As of the writing of this column, the Department of Health (DOH) reported more than 10,000 new cases of COVID-19 infections, with a positivity rate of 31.7 percent (which apparently is a record high for the country). These numbers push up the active cases to nearly 40,000, which is the highest they’ve been since early November of last year. While roughly 33,800 of these cases have been categorized as mild, the utilization rates of ICU beds, isolation facilities, wards, and ventilators are climbing — hopefully not to dangerous levels.
The more alarming figure from the DOH is that up to 85 percent of the patients with severe COVID-19 cases in intensive care units across Metro Manila were unvaccinated. This is unconscionable, when the vaccine supply nationwide is adequate and that local government units (LGUs) have been ramping up their vaccination efforts, including booster shots. Some cities in the Metro have even revised their guidelines to allow non-residents to walk-in and get themselves inoculated.
Hence, efforts from all sectors of society should echo and amplify the clarion call for people to get themselves vaccinated (and boosted) as soon as they can. Parents of minors should take steps to have their children vaccinated already, particularly those aged 12 to 17. And given that the Food and Drug Administration (FDA) had already approved the use of the Pfizer BioNTech vaccine for minors aged five to 11, inoculations for this age group should be fast-tracked and rolled out soon.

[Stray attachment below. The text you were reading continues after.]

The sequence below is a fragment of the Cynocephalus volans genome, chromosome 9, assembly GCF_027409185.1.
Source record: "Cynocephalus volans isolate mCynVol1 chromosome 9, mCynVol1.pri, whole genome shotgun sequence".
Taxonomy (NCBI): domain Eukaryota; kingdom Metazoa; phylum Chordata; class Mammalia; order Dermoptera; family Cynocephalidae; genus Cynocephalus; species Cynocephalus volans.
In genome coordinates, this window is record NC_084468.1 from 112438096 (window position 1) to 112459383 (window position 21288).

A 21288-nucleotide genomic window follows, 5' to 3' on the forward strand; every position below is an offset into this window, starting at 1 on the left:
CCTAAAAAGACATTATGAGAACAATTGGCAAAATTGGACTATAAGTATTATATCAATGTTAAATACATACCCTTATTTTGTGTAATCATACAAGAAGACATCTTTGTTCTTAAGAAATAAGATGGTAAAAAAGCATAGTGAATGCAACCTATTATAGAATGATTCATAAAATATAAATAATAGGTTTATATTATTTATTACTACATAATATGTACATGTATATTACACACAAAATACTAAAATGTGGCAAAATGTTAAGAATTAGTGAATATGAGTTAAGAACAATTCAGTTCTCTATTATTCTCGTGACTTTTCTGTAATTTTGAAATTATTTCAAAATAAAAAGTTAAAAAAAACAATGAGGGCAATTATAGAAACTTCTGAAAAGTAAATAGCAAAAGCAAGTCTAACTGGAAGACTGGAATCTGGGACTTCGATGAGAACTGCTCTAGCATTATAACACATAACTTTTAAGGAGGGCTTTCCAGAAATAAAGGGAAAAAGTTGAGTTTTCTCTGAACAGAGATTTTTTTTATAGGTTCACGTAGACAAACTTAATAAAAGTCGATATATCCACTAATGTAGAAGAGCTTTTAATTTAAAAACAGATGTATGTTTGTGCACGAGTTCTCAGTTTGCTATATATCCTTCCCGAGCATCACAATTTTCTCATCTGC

The cause of the sudden rise in cases is still unclear. But the DOH is already working on the assumption that the spike was driven by the reportedly more transmissible Omicron variant, saying that the trend in other countries where cases doubled in two days has already been observed in the Philippines. Some also suggest that the increased mobility of people during the holidays was also a contributing factor to the current surge.
This is why on top of the nationwide vaccination drive, it is critical that every citizen continues to observe social distancing and minimum health and safety protocols, including mask wearing. Compliance with the government’s directive to limit the movement of the unvaccinated is key to preventing another wave of cases from inundating our health system. And this is particularly important given that a recent study by the University of Copenhagen, Statistics Denmark and States Serum Institute (SSI) found that the Omicron variant is 2.7 to 3.7 times more infectious than Delta among the vaccinated. In short, the new variant is better able to circumvent a person’s immunity than previous variants.
Inevitably, that means people will have to postpone whatever plans they had for the beginning of 2022. Indeed, as World Health Organization (WHO) chief Tedros Adhanom Ghebreyesu remarked, “an event canceled is better than a life canceled.”
This isn’t to downplay however the real cost fresh restrictions will exact on business establishments, entrepreneurs, and workers — who are all still dealing with the effects of being in lockdown for nearly two years. But such situation characterized by disruption to people’s livelihood is exactly why we, as chairman of the Senate Committee on Finance, made sure that ample funds were set aside this year for social amelioration programs, emergency employment, and other social safety nets. We even included funding under the Department of Labor and Employment for free COVID-19 testing of job applicants to help defray the cost of finding employment.
It goes without saying that the pandemic is the greatest humanitarian crisis that we as a society have faced in recent history. We all have a shared responsibility to do all that we can to prevent the spread of the virus.
Sen. Sonny Angara has been in public service for 17 years. He has authored and sponsored more than 200 laws. He is currently serving his second term in the Senate.
E-mail: [email protected]| Facebook, Twitter & Instagram: @sonnyangara